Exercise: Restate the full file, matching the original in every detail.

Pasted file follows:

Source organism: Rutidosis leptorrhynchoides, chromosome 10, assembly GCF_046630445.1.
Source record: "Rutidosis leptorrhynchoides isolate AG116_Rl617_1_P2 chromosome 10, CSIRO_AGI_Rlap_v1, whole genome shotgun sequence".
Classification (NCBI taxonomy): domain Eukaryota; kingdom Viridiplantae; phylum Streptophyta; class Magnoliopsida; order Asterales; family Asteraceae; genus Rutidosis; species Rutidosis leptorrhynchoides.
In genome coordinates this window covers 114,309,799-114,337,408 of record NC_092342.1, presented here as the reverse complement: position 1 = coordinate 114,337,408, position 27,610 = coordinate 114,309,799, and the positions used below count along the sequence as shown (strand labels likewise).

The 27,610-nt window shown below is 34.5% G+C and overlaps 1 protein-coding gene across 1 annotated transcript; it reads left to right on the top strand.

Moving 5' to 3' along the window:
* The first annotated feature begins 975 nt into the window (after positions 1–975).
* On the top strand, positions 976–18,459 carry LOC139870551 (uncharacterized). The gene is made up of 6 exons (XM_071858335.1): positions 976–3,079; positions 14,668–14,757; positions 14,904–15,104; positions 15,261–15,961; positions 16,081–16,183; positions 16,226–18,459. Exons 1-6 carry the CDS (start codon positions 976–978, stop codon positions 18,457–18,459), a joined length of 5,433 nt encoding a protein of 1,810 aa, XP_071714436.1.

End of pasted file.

Source organism: Rutidosis leptorrhynchoides, chromosome 10, assembly GCF_046630445.1.
Source record: "Rutidosis leptorrhynchoides isolate AG116_Rl617_1_P2 chromosome 10, CSIRO_AGI_Rlap_v1, whole genome shotgun sequence".
Classification (NCBI taxonomy): domain Eukaryota; kingdom Viridiplantae; phylum Streptophyta; class Magnoliopsida; order Asterales; family Asteraceae; genus Rutidosis; species Rutidosis leptorrhynchoides.
In genome coordinates this window covers 114,309,799-114,337,408 of record NC_092342.1, presented here as the reverse complement: position 1 = coordinate 114,337,408, position 27,610 = coordinate 114,309,799, and the positions used below count along the sequence as shown (strand labels likewise).

The 27,610-nt window shown below is 34.5% G+C and overlaps 1 protein-coding gene across 1 annotated transcript; it reads left to right on the top strand.

Moving 5' to 3' along the window:
* The first annotated feature begins 975 nt into the window (after positions 1–975).
* On the top strand, positions 976–18,459 carry LOC139870551 (uncharacterized). The gene is made up of 6 exons (XM_071858335.1): positions 976–3,079; positions 14,668–14,757; positions 14,904–15,104; positions 15,261–15,961; positions 16,081–16,183; positions 16,226–18,459. Exons 1-6 carry the CDS (start codon positions 976–978, stop codon positions 18,457–18,459), a joined length of 5,433 nt encoding a protein of 1,810 aa, XP_071714436.1.